So too have the company’s efforts to require in-person voting, which organizers argue would be unsafe during the pandemic.

Jennifer Bates makes $15.30 an hour at the factory unpacking boxes of deodorant, clothing and countless other items that are eventually shipped to Amazon shoppers. 

The job, which the 48-year-old started in May, has her on her feet for most of her 10-hour shifts.

Besides lunch, Bates says trips to the bathroom are also closely monitored, as is getting a drink of water or fetching a fresh pair of work gloves.

Amazon denies that, saying it offers two 30-minute breaks during each shift and extra time to use the bathroom or get water.

Tray Ragland (left) and Kim Hickerson (right) of the Retail, Wholesale and Department Store Union hold signs outside the Amazon facility in Bessemer on Tuesday

Tray Ragland (left) and Kim Hickerson (right) of the Retail, Wholesale and Department Store Union hold signs outside the Amazon facility in Bessemer on Tuesday

Tray Ragland (left) and Kim Hickerson (right) of the Retail, Wholesale and Department Store Union hold signs outside the Amazon facility in Bessemer on Tuesday

The second Bates walks away from her post where she works, the clock starts ticking.

She has precisely 30 minutes to get to the cafeteria and back for her lunch break.

That means traversing a warehouse the size of 14 football fields, which eats up precious time.

She avoids bringing food from home because warming it up in the microwave would cost her even more minutes.

Instead she opts for $4 cold sandwiches from the vending machine and hurries back to her post.

If she makes it, she’s lucky. If she doesn’t, Amazon could cut her pay, or worse, fire her.

Fed up, Bates and a group of workers reached out to the Retail, Wholesale and Department Store Union last summer.

She hopes the union, which also represents poultry plant workers in Alabama, will mandate more breaks, prevent Amazon from firing workers for mundane reasons and push for higher pay.

‘They will be a voice when we don’t have one,’ Bates says.

 It’s that kind of pressure on employees that has led some Amazon workers to organize the biggest unionization push at the company since it was founded in 1995.

Michael Foster of the Retail, Wholesale and Department Store Union is seen above in Bessemer on Tuesday. Amazon has been accused of using intimidation tactics to prevent employees from unionizing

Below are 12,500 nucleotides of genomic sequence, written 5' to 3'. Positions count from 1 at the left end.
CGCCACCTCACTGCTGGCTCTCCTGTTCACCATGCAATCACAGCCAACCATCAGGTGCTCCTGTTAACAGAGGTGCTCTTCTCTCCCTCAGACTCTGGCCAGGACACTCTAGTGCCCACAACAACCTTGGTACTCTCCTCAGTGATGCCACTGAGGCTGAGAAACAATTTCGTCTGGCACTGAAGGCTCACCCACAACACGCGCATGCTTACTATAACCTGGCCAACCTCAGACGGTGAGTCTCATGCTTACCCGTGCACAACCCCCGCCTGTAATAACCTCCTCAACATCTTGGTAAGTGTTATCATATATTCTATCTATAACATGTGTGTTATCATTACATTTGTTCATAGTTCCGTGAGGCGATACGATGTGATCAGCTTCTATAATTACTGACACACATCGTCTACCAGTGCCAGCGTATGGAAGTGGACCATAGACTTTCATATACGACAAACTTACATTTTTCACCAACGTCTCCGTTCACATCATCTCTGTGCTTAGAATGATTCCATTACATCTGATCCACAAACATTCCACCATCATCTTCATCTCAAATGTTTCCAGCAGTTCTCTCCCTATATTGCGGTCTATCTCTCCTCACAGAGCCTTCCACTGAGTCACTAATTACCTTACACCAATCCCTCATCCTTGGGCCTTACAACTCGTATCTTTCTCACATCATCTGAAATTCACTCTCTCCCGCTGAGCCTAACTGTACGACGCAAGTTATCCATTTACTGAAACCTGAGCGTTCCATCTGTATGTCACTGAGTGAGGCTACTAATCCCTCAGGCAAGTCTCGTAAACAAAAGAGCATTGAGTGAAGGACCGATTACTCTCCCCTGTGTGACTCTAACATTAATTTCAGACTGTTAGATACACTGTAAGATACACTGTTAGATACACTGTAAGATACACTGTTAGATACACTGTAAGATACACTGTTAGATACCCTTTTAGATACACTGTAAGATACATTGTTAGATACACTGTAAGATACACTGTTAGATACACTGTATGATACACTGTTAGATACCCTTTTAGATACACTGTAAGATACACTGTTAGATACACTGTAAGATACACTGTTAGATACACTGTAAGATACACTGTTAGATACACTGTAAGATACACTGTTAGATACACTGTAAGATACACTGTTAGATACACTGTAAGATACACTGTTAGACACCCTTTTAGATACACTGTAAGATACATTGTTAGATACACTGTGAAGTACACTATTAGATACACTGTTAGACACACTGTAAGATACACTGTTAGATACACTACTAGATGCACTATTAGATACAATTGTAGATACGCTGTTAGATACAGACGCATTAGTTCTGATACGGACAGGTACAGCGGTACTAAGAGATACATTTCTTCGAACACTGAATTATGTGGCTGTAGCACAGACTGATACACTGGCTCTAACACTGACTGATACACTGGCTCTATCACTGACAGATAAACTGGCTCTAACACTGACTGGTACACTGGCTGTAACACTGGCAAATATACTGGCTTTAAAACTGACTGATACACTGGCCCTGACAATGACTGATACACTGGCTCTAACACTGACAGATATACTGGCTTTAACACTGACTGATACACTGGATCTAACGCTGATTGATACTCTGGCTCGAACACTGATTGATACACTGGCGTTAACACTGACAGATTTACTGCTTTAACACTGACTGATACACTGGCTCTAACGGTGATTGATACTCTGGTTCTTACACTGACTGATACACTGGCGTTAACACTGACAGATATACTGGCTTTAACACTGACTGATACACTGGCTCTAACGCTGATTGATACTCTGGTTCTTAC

Michael Foster of the Retail, Wholesale and Department Store Union is seen above in Bessemer on Tuesday. Amazon has been accused of using intimidation tactics to prevent employees from unionizing

Michael Foster of the Retail, Wholesale and Department Store Union is seen above in Bessemer on Tuesday. Amazon has been accused of using intimidation tactics to prevent employees from unionizing

And it’s happening in the unlikeliest of places: Alabama, a state with laws that don’t favor unions. 

The pro-union workers face an uphill battle against the second-largest employer in the country with a history of crushing unionizing efforts at its warehouses and its Whole Foods grocery stores. 

But according to Sylvia Allegretto, an economist and co-chair of the Center on Wage and Employment Dynamics at the University of California, Berkeley, ‘history tells us not to be optimistic.’

The last time Amazon workers voted on whether they wanted to unionize was in 2014, and it was a much smaller group: 30 employees at a Amazon warehouse in Delaware who ultimately turned it down.

Amazon currently employs nearly 1.3 million people worldwide.

Also working against the unionizing effort is that it’s happening in Republican-controlled Alabama, which generally isn’t friendly to organized labor.

Alabama is one of 27 ‘right-to-work states’ where workers don’t have to pay dues to unions that represent them.

In fact, the state is home to the only Mercedes-Benz plant in the world that isn’t unionized. 

Also, like most of the country, Alabama is an ‘at-will’ state, meaning that companies are allowed to fire employees for any reason and without warning or having to establish just cause. 

That the union push at the Bessemer warehouse has even gotten this far is likely due to who the organizers are, says Michael Innis-Jiménez, an associate professor at the University of Alabama.

Amazon launched a web site called DoItWithoutDues.com which includes slogans and information aimed at dissuading workers from unionizing

Amazon launched a web site called DoItWithoutDues.com which includes slogans and information aimed at dissuading workers from unionizing

Amazon launched a web site called DoItWithoutDues.com which includes slogans and information aimed at dissuading workers from unionizing